It’s one thing to have a physical restaurant compliant with the American Disabilities Act. But a number of restaurants, big and small, are painfully discovering something else that needs to be compliant: their websites.
Some of the biggest chains—from Domino’s to Outback Steakhouse—have faced unwelcome lawsuits claiming that their websites failed to equally accommodate consumers who have visual impairments. Hundreds of what the National Restaurant Association calls “drive-by” lawsuits have been filed over the past few years, leaving many restaurant operators faced with a difficult financial decision: settle for thousands of dollars or take the costly risk of going to court at a potential expense of many thousands of dollars.
Making that call isn’t simple, in part because, when the ADA was passed in 1990, websites didn’t exist, says Angelo Amador, senior vice president and regulatory counsel for the NRA. “Without clear guidelines, how do you come up with compliance?” he says.
As a result, some of the restaurant industry’s key growth areas—online ordering and apps—have been turned on their head by law firms eager to cash in on industry uncertainty and legal confusion over what the ADA requires of restaurant websites and apps. Guidelines from the U.S. Department of Justice are crystal clear for physical restaurant buildings, but until specific ADA guidelines related to website accessibility are completed, there simply is no solid guidance. That leaves most restaurant owners asking two key questions:
- What can I do to avoid a lawsuit?
- What should I do if I am sued?
To avoid a lawsuit, the DOJ has encouraged all businesses to follow its detailed, voluntary Web Content 2.0 Guidelines (WCGA), which are quite technical. Here’s the translation:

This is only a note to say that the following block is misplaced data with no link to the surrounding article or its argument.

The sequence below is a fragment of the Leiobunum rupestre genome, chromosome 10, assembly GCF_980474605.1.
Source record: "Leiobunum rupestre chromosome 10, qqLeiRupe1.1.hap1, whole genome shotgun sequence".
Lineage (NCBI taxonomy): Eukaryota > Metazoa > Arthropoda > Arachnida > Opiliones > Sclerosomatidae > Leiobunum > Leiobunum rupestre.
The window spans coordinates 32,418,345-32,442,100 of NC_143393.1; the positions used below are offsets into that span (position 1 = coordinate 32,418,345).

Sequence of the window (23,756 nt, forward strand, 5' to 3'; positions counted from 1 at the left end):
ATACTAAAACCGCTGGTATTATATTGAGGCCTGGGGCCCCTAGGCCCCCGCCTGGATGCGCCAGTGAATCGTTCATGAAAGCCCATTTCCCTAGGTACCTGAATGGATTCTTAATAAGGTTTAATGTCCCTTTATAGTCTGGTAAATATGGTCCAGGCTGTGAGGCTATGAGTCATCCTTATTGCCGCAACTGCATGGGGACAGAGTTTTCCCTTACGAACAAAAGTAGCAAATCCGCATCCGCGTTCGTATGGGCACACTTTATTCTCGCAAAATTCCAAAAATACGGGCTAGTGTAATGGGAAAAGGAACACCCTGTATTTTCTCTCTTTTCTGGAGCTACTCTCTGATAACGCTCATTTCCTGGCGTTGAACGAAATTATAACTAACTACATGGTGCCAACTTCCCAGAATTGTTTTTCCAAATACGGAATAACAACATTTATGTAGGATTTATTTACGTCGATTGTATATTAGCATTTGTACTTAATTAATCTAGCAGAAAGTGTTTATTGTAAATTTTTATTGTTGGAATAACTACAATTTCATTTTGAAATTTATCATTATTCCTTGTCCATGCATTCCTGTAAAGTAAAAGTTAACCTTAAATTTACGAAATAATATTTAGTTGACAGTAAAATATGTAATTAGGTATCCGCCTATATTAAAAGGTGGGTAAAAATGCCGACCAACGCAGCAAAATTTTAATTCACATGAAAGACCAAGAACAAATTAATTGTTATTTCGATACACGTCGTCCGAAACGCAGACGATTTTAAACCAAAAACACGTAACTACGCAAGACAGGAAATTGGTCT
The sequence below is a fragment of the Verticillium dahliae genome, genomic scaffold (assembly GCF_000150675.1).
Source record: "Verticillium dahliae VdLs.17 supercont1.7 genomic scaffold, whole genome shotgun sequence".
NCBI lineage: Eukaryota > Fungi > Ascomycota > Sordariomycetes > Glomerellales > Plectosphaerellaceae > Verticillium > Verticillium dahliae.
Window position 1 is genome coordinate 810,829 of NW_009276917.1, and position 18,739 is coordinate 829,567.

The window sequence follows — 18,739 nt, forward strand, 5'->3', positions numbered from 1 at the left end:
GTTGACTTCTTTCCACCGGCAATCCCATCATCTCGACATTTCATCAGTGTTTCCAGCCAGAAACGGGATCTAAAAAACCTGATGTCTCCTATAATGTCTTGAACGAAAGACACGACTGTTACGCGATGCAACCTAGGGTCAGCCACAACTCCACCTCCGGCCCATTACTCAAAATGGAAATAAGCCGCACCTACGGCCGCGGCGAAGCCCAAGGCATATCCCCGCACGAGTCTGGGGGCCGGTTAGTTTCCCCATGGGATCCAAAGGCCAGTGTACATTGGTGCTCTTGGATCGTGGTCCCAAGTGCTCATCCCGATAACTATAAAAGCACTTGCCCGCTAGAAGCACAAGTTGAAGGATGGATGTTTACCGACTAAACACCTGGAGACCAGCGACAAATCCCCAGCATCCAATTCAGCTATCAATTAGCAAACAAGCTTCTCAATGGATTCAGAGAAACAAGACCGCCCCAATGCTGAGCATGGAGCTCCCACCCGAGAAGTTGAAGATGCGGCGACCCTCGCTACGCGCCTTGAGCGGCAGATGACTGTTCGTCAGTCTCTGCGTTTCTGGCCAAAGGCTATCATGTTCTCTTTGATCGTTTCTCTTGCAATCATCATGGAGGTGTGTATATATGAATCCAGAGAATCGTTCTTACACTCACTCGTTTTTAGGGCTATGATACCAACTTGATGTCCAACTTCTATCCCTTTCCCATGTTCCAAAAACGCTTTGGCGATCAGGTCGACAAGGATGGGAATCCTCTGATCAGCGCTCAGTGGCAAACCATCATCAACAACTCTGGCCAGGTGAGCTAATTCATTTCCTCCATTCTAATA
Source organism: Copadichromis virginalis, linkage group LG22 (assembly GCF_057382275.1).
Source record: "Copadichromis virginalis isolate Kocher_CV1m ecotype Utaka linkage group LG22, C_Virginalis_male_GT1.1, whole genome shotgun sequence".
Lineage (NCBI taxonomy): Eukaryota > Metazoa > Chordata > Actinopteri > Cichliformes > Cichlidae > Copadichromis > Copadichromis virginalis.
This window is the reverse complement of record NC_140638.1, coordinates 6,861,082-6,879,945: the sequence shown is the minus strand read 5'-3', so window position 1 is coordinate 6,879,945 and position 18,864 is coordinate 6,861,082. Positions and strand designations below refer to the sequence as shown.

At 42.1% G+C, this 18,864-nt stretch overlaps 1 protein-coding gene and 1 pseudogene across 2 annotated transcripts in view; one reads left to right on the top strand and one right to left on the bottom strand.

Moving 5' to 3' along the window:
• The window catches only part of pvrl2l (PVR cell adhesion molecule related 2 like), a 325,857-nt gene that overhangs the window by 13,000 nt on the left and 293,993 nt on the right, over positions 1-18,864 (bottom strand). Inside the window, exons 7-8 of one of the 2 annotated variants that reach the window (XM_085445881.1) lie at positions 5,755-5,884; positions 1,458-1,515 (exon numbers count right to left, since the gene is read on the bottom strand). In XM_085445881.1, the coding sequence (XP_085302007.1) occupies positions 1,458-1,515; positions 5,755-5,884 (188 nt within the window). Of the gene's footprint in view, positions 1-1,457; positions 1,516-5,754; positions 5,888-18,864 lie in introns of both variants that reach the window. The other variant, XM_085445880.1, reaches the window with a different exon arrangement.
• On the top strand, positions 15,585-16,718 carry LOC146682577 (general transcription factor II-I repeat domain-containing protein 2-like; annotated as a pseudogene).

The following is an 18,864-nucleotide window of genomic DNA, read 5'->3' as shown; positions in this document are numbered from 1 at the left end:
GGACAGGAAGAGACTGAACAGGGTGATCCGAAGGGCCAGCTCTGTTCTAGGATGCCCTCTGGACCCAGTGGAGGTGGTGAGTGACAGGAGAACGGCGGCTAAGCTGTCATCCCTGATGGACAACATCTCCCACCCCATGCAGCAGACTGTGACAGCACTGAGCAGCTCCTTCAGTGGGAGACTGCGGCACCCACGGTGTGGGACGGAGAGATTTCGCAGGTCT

- Perceivable. Provide text alternatives for nontext content (such as braille, speech, symbols or simpler language), as well as alternatives for time-based media. Make it easier for users to see and hear content, which includes separating the foreground from the background.
- Operable. Make all functionality available from a keyboard. Provide users enough time to read and use content. Provide ways to help users navigate, find content and determine where they are.
- Understandable. Text content needs to be readable and understandable, and pages must appear and operate in predictable ways. This also means helping users avoid and correct mistakes.
- Robust. Maximize compatibility with current and future user agents, including assistive technologies.
Still, not every restaurant is willing or able to follow guidelines that are not codified in law. In the meantime, the NRA offers suggestions to concepts that receive a letter threatening an ADA website lawsuit.
First, check with other restaurants. It’s very possible that multiple concepts in the same area got the same letter; it might be beneficial to compare strategies and possibly share attorney costs, says Amador. At the same time, operators should learn about the plaintiff. An internet search can reveal information about the party suing or threatening to sue, says Amador.
At the same time, operators should carefully review the allegations. Sometimes, with these batch letters, operators might not be in violation at all. Amador also suggests brands contact their insurance company. For those moving forward with legal action, there’s a chance that coverage for the lawsuit is available.
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